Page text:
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Message: Industry Bulletin: The Legal Cannabis Industry Owes Reparations—And ‘Green Girl’ Leah Thomas Is Leading the Way

Industry Bulletin: The Legal Cannabis Industry Owes Reparations—And ‘Green Girl’ Leah Thomas Is Leading the Way

posted on Feb 26, 2021 11:55AM

Leah Thomas—one of our 2021 Changemakers—was 23 when she started recreationally using cannabis. She was living in California in 2018, the year marijuana became legal for adult usage in the state. The Missouri native grew up with the mindset that cannabis was nothing more than a gateway drug, but within the comfort of legalization, she began to explore it. It quickly became clear to her that legalization introduced another layer of cannabis inequities.

"Living in Southern California, it just started to irk me that it was so de-stigmatized here for a lot of white users. But being from St. Louis, I knew that people that looked like me from back home weren't afforded that same luxury," says Thomas. "I love Martha Stewart, but I saw her in the New York Times with a necklace of weed gummies—it was a whole article about her and how she's dabbling in cannabis and CBD. And it made me cringe, as a Black woman, because I see what's happening."

What's happening is that the legal cannabis industry, which is projected to reach $30 billion in sales by 2025, is dominated by white people. Eighty percent of legal cannabis businesses are white-owned while Black and brown people continue to feel the repercussions of the War on Drugs, an era of discriminatory policies that disproportionately hurt communities of color. As of September 2019, more than 70 percent of federal prisoners serving time for drug offenses in the United States are Black or Hispanic, despite collectively comprising about 30 percent of the population.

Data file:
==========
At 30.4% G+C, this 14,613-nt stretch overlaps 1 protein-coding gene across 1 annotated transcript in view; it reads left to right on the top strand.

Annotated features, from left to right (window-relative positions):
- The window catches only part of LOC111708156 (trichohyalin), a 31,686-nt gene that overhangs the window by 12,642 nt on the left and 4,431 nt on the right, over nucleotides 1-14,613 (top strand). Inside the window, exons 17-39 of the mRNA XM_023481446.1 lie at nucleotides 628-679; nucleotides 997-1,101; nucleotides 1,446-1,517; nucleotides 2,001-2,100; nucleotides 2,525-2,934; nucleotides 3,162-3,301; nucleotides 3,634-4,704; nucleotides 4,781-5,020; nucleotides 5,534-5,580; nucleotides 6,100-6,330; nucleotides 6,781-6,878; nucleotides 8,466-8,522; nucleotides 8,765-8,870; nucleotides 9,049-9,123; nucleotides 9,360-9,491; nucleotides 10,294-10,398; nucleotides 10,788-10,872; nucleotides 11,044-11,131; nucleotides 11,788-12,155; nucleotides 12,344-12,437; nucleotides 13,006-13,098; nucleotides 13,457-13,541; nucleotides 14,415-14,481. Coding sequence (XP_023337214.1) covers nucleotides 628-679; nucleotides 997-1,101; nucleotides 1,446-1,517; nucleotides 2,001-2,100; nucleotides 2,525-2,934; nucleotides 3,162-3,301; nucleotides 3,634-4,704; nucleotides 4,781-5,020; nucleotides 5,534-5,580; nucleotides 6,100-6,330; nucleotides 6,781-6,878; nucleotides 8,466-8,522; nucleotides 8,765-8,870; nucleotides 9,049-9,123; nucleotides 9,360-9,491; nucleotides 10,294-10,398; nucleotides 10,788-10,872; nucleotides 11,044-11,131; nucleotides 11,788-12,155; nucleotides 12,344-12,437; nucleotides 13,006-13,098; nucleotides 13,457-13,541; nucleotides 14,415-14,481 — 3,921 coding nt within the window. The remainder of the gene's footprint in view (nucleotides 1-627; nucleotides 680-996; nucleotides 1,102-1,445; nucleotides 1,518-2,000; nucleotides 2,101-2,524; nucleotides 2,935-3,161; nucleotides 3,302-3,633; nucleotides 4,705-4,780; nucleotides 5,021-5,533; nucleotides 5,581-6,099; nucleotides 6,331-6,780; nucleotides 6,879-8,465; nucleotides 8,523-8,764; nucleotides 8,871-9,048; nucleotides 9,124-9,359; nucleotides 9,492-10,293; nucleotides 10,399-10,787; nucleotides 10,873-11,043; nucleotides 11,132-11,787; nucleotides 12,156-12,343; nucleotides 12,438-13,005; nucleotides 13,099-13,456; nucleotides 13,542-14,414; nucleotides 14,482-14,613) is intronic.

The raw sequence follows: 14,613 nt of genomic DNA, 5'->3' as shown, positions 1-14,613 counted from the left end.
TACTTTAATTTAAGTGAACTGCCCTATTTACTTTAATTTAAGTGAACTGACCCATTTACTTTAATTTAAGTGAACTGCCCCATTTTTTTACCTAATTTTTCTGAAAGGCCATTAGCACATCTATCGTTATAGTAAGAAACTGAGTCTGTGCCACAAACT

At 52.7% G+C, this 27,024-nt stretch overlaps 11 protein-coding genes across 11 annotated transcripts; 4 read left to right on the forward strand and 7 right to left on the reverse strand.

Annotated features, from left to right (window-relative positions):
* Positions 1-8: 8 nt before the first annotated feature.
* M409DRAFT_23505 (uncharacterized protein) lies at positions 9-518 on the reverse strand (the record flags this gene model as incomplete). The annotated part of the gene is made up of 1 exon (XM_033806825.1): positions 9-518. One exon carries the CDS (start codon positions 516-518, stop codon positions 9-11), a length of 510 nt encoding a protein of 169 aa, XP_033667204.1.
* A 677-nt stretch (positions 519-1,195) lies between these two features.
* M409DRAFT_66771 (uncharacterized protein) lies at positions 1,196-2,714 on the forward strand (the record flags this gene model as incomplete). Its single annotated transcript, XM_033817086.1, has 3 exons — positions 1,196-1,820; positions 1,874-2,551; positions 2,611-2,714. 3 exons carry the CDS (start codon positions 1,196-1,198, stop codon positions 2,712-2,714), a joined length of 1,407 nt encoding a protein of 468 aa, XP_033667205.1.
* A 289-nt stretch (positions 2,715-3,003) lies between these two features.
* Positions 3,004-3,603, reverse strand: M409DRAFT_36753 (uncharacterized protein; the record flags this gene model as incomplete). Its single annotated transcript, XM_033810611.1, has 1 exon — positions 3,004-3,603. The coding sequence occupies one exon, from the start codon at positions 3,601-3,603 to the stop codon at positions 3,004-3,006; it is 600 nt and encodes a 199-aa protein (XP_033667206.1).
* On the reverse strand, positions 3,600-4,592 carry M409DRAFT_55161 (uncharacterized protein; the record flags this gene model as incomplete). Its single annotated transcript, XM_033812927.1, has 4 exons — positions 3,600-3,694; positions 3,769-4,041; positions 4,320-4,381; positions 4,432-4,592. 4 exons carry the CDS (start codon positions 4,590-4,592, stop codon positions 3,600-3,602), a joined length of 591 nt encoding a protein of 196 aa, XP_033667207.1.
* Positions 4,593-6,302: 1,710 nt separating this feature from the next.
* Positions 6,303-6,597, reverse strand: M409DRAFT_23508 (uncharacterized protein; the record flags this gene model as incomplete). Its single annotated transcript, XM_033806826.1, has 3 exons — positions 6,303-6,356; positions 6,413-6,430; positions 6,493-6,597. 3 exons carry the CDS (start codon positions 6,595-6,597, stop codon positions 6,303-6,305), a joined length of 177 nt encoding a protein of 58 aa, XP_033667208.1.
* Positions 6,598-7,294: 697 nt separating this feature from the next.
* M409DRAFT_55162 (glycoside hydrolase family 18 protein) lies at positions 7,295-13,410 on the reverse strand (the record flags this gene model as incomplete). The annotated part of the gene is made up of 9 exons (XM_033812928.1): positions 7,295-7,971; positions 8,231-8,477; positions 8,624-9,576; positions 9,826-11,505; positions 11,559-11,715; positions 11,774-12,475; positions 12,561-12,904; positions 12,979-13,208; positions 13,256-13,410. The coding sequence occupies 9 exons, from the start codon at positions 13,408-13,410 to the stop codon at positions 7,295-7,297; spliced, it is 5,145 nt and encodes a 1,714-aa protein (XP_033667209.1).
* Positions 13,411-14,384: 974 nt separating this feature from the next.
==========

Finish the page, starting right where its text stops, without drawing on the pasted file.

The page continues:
"It felt unfair that I can walk into a dispensary in Southern California without any legal repercussions, but for a majority of people across the country who look like me, the potential for imprisonment is still very real," says Thomas. "I don't like that so much of the current cannabis industry, that is primarily white-led where people are now making billions of dollars, is not really talking about the War on Drugs in their messaging as much as I feel they should be. And how there needs to be some cannabis reparations involved in the industry."

Fighting the fight

You may know Thomas as @greengirlleah—in May 2020, she made a viral Instagram post that illuminated the connection between climate justice and social justice; her following quickly grew from 13,000 to 200,000. At the time, she was furloughed from her job at sustainable clothing retailer Patagonia. When the company offered to bring her back, she saw two options: "Either go back to working full time at a company that I really like, or I take a shot and start this other organization—really just dedicate my life solely to activism," she says. In June of 2020, she left her job to found Intersectional Environmentalist, a collective of environmental activists dedicated to dismantling systems of oppression in the environmental movement.

SOURCE: https://www.wellandgood.com/leah-thomas-intersectional-environmentalist-greens-girl-co/

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